In step 650, processor 200 permits the core to transition into the desired performance state. In some embodiments, processor 200 may return to the start of method 400 after completion of step 650.

Exemplary Computer System

Turning now to FIG. 7, one embodiment of an exemplary computer system 700, which may include processor 200, is depicted. Computer system 700 includes a processor subsystem 780 that is coupled to a system memory 720 and I/O interfaces(s) 740 via an interconnect 760 (e.g., a system bus). I/O interface(s) 740 is coupled to one or more I/O devices 750. Computer system 700 may be any of various types of devices, including, but not limited to, a server system, personal computer system, desktop computer, laptop or notebook computer, mainframe computer system, handheld computer, workstation, network computer, a consumer device such as a mobile phone, pager, or personal data assistant (PDA). Computer system 700 may also be any type of networked peripheral device such as storage devices, switches, modems, routers, etc. Although a single computer system 700 is shown for convenience, system 700 may also be implemented as two or more computer systems operating together.

Processor subsystem 780 may include one or more processors or processing units. For example, processor subsystem 780 may include one or more processing units (each of which may have multiple processing elements or cores) that are coupled to one or more resource control processing elements 720. In various embodiments of computer system 700, multiple instances of processor subsystem 780 may be coupled to interconnect 760. In various embodiments, processor subsystem 780 (or each processor unit or processing element within 780) may contain a cache or other form of on-board memory. In one embodiment, processor subsystem 780 may include processor 200 described above.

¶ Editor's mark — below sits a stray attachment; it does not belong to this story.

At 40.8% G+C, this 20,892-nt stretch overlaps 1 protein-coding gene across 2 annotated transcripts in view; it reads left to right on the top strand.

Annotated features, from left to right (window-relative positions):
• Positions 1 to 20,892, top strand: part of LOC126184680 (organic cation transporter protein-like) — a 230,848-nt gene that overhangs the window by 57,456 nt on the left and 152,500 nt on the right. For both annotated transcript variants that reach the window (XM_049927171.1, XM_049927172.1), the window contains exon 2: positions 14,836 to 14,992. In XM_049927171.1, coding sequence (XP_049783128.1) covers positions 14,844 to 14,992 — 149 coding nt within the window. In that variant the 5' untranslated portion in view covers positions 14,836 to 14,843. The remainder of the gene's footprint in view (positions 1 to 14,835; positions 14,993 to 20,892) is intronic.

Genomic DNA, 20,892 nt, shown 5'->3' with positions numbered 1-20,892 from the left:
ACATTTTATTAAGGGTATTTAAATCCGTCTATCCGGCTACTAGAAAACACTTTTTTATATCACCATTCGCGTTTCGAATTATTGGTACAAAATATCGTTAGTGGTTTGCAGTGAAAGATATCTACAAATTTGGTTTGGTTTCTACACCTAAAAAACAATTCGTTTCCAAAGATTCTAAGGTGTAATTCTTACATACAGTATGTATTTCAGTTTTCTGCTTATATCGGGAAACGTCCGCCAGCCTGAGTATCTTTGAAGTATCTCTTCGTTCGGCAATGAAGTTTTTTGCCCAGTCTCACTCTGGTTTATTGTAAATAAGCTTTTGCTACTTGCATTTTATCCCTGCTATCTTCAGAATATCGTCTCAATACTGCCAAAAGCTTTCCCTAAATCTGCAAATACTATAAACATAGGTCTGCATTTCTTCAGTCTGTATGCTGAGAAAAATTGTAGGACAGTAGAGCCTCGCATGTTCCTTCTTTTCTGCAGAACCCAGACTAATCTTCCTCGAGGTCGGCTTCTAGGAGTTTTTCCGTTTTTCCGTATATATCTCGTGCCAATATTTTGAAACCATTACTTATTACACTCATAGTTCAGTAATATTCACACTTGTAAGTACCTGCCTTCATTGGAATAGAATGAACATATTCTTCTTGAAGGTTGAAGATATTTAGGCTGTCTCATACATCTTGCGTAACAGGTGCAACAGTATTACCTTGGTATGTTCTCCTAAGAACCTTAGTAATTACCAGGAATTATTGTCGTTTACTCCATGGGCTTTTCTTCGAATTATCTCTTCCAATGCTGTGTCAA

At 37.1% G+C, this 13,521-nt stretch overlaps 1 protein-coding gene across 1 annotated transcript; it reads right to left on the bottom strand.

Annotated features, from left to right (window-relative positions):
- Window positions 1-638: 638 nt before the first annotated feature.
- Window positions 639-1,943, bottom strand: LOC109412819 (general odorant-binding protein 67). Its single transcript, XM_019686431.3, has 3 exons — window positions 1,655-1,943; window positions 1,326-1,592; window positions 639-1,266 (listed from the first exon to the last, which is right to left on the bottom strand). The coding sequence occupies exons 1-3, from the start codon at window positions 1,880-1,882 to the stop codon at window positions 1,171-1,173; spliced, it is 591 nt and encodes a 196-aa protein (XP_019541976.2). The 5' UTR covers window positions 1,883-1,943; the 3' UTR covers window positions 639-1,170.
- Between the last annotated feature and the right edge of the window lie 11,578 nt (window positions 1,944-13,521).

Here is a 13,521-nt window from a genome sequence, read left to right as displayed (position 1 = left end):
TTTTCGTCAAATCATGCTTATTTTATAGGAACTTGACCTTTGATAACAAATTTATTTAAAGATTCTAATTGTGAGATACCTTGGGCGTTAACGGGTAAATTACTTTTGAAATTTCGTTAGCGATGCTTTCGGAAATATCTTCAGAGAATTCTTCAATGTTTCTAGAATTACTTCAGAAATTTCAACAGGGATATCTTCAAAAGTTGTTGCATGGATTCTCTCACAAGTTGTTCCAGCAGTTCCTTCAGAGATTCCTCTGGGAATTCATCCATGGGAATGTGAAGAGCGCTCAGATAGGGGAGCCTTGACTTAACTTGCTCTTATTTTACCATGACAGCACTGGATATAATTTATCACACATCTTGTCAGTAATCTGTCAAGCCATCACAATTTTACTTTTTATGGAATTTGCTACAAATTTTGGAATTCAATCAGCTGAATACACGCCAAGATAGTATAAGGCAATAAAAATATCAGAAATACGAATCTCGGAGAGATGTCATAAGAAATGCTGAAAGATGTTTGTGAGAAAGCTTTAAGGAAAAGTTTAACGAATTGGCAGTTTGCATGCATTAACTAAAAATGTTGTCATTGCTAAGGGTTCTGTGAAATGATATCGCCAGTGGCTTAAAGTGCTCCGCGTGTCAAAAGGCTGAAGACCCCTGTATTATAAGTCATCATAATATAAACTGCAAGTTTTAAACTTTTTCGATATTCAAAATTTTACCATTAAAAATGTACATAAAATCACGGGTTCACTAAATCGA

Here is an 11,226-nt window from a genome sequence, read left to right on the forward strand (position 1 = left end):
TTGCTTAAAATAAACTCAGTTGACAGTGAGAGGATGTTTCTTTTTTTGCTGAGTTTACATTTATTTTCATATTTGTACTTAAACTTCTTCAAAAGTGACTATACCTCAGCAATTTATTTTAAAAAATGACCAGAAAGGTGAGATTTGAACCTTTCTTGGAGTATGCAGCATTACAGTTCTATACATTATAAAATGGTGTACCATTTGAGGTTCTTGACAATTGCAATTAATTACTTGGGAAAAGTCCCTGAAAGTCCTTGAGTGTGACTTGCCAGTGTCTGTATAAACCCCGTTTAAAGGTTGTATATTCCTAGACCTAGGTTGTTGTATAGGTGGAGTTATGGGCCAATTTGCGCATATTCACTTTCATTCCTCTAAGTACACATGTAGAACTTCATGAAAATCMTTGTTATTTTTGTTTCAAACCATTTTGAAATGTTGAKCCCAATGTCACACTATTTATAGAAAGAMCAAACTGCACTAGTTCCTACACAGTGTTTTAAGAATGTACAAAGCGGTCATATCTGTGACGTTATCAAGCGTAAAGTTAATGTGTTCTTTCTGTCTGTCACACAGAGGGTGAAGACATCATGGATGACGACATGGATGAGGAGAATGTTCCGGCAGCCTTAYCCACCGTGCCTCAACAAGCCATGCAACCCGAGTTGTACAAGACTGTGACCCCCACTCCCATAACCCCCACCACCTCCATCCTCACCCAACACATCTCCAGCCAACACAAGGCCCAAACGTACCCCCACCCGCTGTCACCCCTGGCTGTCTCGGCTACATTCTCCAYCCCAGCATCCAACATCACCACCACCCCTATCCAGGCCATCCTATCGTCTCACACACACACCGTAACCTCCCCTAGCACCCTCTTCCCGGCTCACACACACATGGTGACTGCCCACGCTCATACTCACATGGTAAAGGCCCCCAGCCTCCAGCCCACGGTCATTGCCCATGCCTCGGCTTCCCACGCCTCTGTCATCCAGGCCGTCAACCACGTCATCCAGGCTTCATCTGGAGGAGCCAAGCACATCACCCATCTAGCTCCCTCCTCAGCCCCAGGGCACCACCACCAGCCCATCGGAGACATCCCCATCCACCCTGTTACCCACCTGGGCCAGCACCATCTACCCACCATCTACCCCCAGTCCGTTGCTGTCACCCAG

System memory 720 is usable by processor subsystem 780. System memory 720 may be implemented using different physical memory media, such as hard disk storage, floppy disk storage, removable disk storage, flash memory, random access memory (RAM—static RAM (SRAM), extended data out (EDO) RAM, synchronous dynamic RAM (SDRAM), double data rate (DDR) SDRAM, RAMBUS RAM, etc.), read only memory (ROM—programmable ROM (PROM), electrically erasable programmable ROM (EEPROM), etc.), and so on. Memory in computer system 700 is not limited to primary storage such as memory 720. Rather, computer system 700 may also include other forms of storage such as cache memory in processor subsystem 780 and secondary storage on I/O Devices 750 (e.g., a hard drive, storage array, etc.). In some embodiments, these other forms of storage may also store program instructions executable by processor subsystem 780.